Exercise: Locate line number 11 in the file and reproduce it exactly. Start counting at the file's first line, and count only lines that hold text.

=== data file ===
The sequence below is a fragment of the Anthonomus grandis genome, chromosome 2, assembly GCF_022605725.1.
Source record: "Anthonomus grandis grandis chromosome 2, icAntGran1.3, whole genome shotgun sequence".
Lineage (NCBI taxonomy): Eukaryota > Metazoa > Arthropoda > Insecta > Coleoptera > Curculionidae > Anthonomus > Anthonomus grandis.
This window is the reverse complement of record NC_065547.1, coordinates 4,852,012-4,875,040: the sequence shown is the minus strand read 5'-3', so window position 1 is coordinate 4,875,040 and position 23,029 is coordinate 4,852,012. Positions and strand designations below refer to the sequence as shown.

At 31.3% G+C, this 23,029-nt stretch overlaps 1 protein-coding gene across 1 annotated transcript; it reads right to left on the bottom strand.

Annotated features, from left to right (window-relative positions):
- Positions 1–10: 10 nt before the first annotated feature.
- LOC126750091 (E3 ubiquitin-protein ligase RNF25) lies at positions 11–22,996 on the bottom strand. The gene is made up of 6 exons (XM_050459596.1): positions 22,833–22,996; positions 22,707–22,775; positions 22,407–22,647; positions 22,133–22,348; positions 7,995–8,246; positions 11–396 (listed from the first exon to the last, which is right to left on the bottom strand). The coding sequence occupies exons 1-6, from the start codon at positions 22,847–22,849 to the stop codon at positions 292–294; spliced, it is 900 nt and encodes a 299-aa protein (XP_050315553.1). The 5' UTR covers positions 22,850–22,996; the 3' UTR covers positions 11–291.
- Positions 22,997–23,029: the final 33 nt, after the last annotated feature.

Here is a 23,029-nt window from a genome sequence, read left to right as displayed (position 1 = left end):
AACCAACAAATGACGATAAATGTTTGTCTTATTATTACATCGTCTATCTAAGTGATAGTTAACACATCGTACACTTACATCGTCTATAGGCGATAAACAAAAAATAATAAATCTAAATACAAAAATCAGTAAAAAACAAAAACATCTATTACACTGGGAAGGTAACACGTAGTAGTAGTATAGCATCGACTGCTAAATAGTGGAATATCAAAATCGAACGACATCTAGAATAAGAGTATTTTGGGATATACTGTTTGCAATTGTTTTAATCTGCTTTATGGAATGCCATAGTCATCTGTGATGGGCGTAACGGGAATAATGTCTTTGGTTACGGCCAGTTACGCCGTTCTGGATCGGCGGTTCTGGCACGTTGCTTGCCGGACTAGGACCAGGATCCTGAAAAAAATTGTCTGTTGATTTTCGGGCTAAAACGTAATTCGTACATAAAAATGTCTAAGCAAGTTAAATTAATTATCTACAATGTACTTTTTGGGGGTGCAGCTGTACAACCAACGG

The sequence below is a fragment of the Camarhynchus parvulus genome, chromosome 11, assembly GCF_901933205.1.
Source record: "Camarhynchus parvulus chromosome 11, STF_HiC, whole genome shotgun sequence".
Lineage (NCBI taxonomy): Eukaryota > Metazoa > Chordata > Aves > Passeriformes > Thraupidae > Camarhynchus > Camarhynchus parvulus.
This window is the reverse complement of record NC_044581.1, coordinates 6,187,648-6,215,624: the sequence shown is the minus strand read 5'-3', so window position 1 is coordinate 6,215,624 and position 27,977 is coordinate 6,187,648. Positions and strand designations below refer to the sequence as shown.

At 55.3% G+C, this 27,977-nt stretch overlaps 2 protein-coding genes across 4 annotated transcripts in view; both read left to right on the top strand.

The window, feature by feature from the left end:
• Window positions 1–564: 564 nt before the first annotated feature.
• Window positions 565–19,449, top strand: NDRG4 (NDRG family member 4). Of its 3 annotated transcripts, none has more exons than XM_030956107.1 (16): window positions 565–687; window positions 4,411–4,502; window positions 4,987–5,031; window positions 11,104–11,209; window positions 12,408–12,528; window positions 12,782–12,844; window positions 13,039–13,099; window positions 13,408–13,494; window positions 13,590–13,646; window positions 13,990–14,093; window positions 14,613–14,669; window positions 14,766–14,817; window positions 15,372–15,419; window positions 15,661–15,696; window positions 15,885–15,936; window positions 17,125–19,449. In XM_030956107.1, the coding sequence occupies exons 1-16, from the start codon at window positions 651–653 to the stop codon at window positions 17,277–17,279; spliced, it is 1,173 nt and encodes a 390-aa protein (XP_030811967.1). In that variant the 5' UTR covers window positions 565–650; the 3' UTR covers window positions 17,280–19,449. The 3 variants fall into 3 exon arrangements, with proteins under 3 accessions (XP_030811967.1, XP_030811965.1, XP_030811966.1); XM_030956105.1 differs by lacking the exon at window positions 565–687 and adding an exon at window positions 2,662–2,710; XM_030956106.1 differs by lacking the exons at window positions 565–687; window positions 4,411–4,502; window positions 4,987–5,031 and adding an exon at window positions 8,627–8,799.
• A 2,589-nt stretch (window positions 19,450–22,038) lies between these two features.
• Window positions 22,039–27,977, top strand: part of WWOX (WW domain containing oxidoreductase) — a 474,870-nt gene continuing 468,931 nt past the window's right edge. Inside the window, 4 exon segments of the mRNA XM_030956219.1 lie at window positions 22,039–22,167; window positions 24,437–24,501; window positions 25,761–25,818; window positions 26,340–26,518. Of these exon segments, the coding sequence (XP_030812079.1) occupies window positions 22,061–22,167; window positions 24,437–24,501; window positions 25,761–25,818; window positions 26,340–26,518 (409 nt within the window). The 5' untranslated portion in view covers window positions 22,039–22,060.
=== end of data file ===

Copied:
AACCAACAAATGACGATAAATGTTTGTCTTATTATTACATCGTCTATCTAAGTGATAGTTAACACATCGTACACTTACATCGTCTATAGGCGATAAACAAAAAATAATAAATCTAAATACAAAAATCAGTAAAAAACAAAAACATCTATTACACTGGGAAGGTAACACGTAGTAGTAGTATAGCATCGACTGCTAAATAGTGGAATATCAAAATCGAACGACATCTAGAATAAGAGTATTTTGGGATATACTGTTTGCAATTGTTTTAATCTGCTTTATGGAATGCCATAGTCATCTGTGATGGGCGTAACGGGAATAATGTCTTTGGTTACGGCCAGTTACGCCGTTCTGGATCGGCGGTTCTGGCACGTTGCTTGCCGGACTAGGACCAGGATCCTGAAAAAAATTGTCTGTTGATTTTCGGGCTAAAACGTAATTCGTACATAAAAATGTCTAAGCAAGTTAAATTAATTATCTACAATGTACTTTTTGGGGGTGCAGCTGTACAACCAACGG